Chocolate- is it really that bad?

by | Aug 20, 2013 | Food, Recipes, Sweets | 0 comments

Chocolate is the single most craved food (closely followed by pizza in second place). The good news for most of us is that chocolate really isn’t as bad as it is made out to be. It possesses many health benefits that have been known since the Native Americas were using it in the 17th and 18th centuries.

  • It is a stimulant, relaxant, euphoriant and anti-depressant and can improve memory, concentration and focus.  It triggers the release of endorphins which is why we feel so good after eating it.
  • It’s a rich source of anti-oxidents.
  • It has many reported cardiovascular benefits. These include reducing blood pressure, reducing angina pain, improved insulin sensitivity, prevention of blood clots and reduced LDL cholesterol levels.
  • It is a good source of magnesium (which is often the reason that women crave it premenstrually)

While it does contain some caffeine, the actual level is very low. For example, a standard cup of coffee contains 150mgs of caffeine (anywhere between 40-180mg dependent on the strength) while a cup of pure hot cocoa only contains 5-10mgs in 150mls. A standard chocolate bar has 5-20mgs caffeine (and in no way am I giving the green light to chocolate bars!).

What type is best?

Now hold on- while this might make some of you feel better after your Easter egg binges, this does not apply to the majority of chocolate consumed.  This does not mean that you can let yourself go over a block of family sized Cadburys dairy milk chocolate, packet of maltezers and a caramel koala!

I’m sure most of you have guessed it by now. We are talking about over 72% dark chocolate only.

Dark chocolate contains antioxidant compounds known as polyphenols. The amount of polyphenols in dark chocolate, in particular constituents known as ‘flavanols’ are responsible for the health benefits. Unfortunately for some of you, the absorption of these flavanols is reduced as soon as milk proteins are added. This means the anti-oxidants are not effective in anything with milk or white chocolate.

In fact did you know that milk chocolate actually contains no cocoa? It contains cocoa butter only, as well as high amounts of sugar, milk solids and vegetable fats.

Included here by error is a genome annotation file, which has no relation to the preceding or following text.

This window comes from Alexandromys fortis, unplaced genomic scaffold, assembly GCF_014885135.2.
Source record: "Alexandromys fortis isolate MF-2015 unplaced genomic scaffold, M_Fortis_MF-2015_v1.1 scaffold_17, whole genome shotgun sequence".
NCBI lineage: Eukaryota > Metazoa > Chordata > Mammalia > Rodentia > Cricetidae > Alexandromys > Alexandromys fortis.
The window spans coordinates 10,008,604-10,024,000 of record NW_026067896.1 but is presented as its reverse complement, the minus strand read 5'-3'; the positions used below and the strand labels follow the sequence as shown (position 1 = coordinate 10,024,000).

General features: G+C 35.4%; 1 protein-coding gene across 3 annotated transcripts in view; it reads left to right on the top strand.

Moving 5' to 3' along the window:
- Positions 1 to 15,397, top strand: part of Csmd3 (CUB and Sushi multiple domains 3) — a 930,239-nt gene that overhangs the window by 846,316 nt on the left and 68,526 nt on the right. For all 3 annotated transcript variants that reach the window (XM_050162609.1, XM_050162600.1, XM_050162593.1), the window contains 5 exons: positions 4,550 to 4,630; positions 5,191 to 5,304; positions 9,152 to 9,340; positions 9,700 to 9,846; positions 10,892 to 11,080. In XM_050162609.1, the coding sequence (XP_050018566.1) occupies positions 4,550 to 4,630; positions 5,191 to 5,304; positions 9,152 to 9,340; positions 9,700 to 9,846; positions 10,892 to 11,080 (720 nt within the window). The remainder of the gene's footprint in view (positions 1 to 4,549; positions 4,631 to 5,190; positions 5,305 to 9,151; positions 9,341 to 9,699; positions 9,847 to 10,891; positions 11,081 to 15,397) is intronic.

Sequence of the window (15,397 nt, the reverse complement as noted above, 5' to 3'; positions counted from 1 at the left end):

Dark chocolate has to be at least 70% or more cocoa as anything less than this usually contains high levels of sugar and saturated fat. You can now enjoy 2 squares daily of dark chocolate, guilt free! I enjoy Green and Blacks Organic 80% dark chocolate.

Raw cocao nibs- the new superfood?

Cocao nibs are bits of fermented, dried, roasted and crushed cocao beans. You can buy them from health food stores and have an intense chocolate taste, but are quite bitter and not sweet. They are a great addition to you diet. I add mine into my power smoothies for breakfast- they give a yummy mild chocolate flavour. They can be added into muesli, cereals, yoghurts or into a raw nut mix. Below are some recipes you may like to try. If you have any other recipes using cocao nibs, please forward them onto me!

Almond delights

Ingredients:

½ cup almonds, finely ground

¼ cup walnuts, finely chopped

¼ nut spread (any will do)

2 tablespoons agave syrup

2 tablespoons finely ground cocao nibs

½ tsp vanilla essence

¼ cup dessicated coconut

Method:

Add all ingredients together except for coconut. Mix well. Place coconut onto a plate. Using a teaspoon at a time, roll into a small ball and coat with coconut. Place onto a plate and serve. Will keep in the fridge for up to 7 days. Makes 18 balls.

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